Beverly Duncan's Story Behind the Art

Bartram's Seeds
Bartram's Seedlings
After visiting the Bartram Homestead a number of years ago, I became intrigued by the story of America’s first botanists and plants men. I read the biography of John Bartram, The Life and Travels of John Bartram, and also The Travels of William Bartram. As I read, I became even more impressed with the energy of this father and son, of their deep interest in the natural world around them, and with their journals that recorded their travel observations. I was also impressed with their business arrangements with wealthy Europeans, developing a lively exportation of seeds, plants, and many other natural specimens of the eastern Americas. 
“His (John Bartram’s) seed business had increased immensely over the last fifteen years and had become a brisk commercial enterprise. The trees and shrubs that he had moved to his plantation as seed sources greatly facilitated the procuring of large quantities. Standardization of the five-guinea box made packing simpler and speedier. The largest number of boxes shipped in one year of which a record has been found was twenty-nine in 1752.” (Berkeley, Edmund & Dorothy, The Life and Travels of John Bartram) 
I found in the reading that the Bartrams sent crate-loads of seeds and live plants to Europe for wealthy collectors. I was impressed with the success of the business and the quantity of material sent. More important, though, I was delighted to be reading in the records of both father and son of the abundance once found in the wilds at the end of the 18th century.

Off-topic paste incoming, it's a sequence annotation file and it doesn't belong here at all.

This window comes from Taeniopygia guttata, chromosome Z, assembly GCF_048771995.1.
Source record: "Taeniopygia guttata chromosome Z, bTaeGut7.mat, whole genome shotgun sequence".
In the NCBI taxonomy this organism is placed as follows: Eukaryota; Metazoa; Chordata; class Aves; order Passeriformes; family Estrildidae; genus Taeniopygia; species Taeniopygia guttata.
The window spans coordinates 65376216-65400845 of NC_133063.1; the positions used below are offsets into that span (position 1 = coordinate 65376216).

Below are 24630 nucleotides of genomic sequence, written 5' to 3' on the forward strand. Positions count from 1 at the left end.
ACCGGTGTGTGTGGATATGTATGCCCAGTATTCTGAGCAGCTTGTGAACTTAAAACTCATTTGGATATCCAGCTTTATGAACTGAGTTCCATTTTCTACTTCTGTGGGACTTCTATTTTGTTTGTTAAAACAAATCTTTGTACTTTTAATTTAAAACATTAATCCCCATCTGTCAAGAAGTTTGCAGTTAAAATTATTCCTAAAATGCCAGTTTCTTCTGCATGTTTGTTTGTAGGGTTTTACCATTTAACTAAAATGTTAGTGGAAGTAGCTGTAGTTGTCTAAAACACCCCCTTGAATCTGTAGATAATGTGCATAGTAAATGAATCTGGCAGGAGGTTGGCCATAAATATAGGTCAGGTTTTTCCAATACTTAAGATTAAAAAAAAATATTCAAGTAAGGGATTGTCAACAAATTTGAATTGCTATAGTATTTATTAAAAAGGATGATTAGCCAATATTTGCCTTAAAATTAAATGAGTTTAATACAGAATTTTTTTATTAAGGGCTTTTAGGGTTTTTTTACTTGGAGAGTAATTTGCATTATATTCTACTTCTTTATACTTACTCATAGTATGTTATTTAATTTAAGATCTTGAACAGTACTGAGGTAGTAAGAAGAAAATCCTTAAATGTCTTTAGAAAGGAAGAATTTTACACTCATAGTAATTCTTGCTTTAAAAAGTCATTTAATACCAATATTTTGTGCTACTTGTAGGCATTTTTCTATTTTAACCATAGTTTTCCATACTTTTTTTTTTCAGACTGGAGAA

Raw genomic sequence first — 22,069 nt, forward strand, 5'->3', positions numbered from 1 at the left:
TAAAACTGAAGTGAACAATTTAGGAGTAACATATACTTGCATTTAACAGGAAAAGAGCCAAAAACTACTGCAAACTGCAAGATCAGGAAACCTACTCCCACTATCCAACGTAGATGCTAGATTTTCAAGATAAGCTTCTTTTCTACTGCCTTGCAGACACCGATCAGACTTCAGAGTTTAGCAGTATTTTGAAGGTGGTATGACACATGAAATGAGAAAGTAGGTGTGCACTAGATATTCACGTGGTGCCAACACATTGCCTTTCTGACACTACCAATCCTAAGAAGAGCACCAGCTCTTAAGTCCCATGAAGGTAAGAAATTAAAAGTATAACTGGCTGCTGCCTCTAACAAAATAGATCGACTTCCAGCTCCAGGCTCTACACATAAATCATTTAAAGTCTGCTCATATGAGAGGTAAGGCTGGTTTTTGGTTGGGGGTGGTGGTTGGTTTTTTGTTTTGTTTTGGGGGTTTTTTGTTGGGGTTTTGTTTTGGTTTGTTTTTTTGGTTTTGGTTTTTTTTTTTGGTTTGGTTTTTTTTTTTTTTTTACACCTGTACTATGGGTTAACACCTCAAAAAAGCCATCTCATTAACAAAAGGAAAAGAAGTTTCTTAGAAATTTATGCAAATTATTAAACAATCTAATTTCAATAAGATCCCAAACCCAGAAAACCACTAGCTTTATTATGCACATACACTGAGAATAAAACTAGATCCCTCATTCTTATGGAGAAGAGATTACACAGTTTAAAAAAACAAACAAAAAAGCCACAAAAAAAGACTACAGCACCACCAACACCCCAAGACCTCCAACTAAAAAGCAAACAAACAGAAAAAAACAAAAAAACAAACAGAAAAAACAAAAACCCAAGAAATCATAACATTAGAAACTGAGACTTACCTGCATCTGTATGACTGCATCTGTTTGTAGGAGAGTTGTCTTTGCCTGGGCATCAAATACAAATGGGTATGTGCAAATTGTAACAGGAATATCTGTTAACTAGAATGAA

Reading about the lives of the John and William Bartram inspired both paintings accepted for this exhibition. The “Bartrams’ Seeds” painting is a nod to the thriving Bartram seed business. Over the years I have painted seeds, native and non native, that were found in rural in western Massachusetts where I live. Painting only native seeds that were collected by the Bartrams controlled the selection. 
I hope that viewers will notice the variety and beauty of seed shapes and sizes; the seeds hover in space so that comparisons can easily be made.
The plant nursery that John developed at the Pennsylvania farm inspired the second painting, “Bartrams’ Seedlings #2”.  In the spring of 2012, as I was contemplating what to paint for this exhibition, I found a number of butternuts (hickories) sprouting in many unlikely spots in my gardens. The local squirrels had buried a number of these nuts from a neighbor’s butternut tree the autumn before. Finding the first young butternut seedling persuaded me to develop the seedling series. Once I began the process of searching for other seedlings, my eye became more sensitive to new growth, plants I might have overlooked in the past. At times it really felt like a treasure hunt, and I was rewarded time and again! 
I hope that viewers will note the differences in the seedlings, each representative of its species. Some of the seedlings had seeds still attached when I dug up the plant; others didn’t. While each species had definite identification characteristics that differentiate one from another, they all shared one common characteristic, the vertical root, which unites them visually on the page.
Each new seedling found during the spring and early summer of 2012 was carefully dug up and placed in a pot. About 15 potted seedlings sat under an apple tree in my backyard.  When it was time to paint a seedling, I carefully shook the soil from the roots, washed them, and kept them moist at all times in either a jar of water or on a moist paper towel. Once painted, the seedling was repotted and placed outside under the apple tree. At the end of the 2012 growing season, I dug in all the pots at the back of one of the vegetable plots. This next spring, 2013, I look forward to witnessing new growth as the seedlings prosper a second year. 
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  • Bartram Seeds (C) Beverly Duncan
  • Bartram Seedlings (C) Beverly Duncan